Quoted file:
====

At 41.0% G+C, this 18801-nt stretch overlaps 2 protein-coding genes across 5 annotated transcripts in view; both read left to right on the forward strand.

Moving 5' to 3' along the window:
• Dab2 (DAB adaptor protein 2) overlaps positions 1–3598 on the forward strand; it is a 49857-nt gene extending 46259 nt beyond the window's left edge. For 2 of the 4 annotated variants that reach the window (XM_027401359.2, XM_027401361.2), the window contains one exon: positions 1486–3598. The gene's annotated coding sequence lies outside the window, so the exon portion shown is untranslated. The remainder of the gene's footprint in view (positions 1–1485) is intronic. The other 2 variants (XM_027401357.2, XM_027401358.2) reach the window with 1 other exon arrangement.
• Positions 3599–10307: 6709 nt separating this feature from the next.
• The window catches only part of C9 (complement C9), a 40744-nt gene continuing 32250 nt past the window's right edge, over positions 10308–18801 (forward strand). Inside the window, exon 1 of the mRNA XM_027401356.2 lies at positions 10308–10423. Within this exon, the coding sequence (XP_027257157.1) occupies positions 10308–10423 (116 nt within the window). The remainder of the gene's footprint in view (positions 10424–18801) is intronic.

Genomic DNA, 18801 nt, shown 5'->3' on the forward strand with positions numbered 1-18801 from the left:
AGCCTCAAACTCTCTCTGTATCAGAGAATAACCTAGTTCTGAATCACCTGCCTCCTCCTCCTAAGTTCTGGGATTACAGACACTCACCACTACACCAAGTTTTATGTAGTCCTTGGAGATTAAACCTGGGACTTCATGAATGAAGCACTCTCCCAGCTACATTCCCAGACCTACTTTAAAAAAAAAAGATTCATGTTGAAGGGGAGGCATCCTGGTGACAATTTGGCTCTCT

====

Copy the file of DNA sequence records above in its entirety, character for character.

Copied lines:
At 41.0% G+C, this 18801-nt stretch overlaps 2 protein-coding genes across 5 annotated transcripts in view; both read left to right on the forward strand.

Moving 5' to 3' along the window:
• Dab2 (DAB adaptor protein 2) overlaps positions 1–3598 on the forward strand; it is a 49857-nt gene extending 46259 nt beyond the window's left edge. For 2 of the 4 annotated variants that reach the window (XM_027401359.2, XM_027401361.2), the window contains one exon: positions 1486–3598. The gene's annotated coding sequence lies outside the window, so the exon portion shown is untranslated. The remainder of the gene's footprint in view (positions 1–1485) is intronic. The other 2 variants (XM_027401357.2, XM_027401358.2) reach the window with 1 other exon arrangement.
• Positions 3599–10307: 6709 nt separating this feature from the next.
• The window catches only part of C9 (complement C9), a 40744-nt gene continuing 32250 nt past the window's right edge, over positions 10308–18801 (forward strand). Inside the window, exon 1 of the mRNA XM_027401356.2 lies at positions 10308–10423. Within this exon, the coding sequence (XP_027257157.1) occupies positions 10308–10423 (116 nt within the window). The remainder of the gene's footprint in view (positions 10424–18801) is intronic.

Genomic DNA, 18801 nt, shown 5'->3' on the forward strand with positions numbered 1-18801 from the left:
AGCCTCAAACTCTCTCTGTATCAGAGAATAACCTAGTTCTGAATCACCTGCCTCCTCCTCCTAAGTTCTGGGATTACAGACACTCACCACTACACCAAGTTTTATGTAGTCCTTGGAGATTAAACCTGGGACTTCATGAATGAAGCACTCTCCCAGCTACATTCCCAGACCTACTTTAAAAAAAAAAGATTCATGTTGAAGGGGAGGCATCCTGGTGACAATTTGGCTCTCT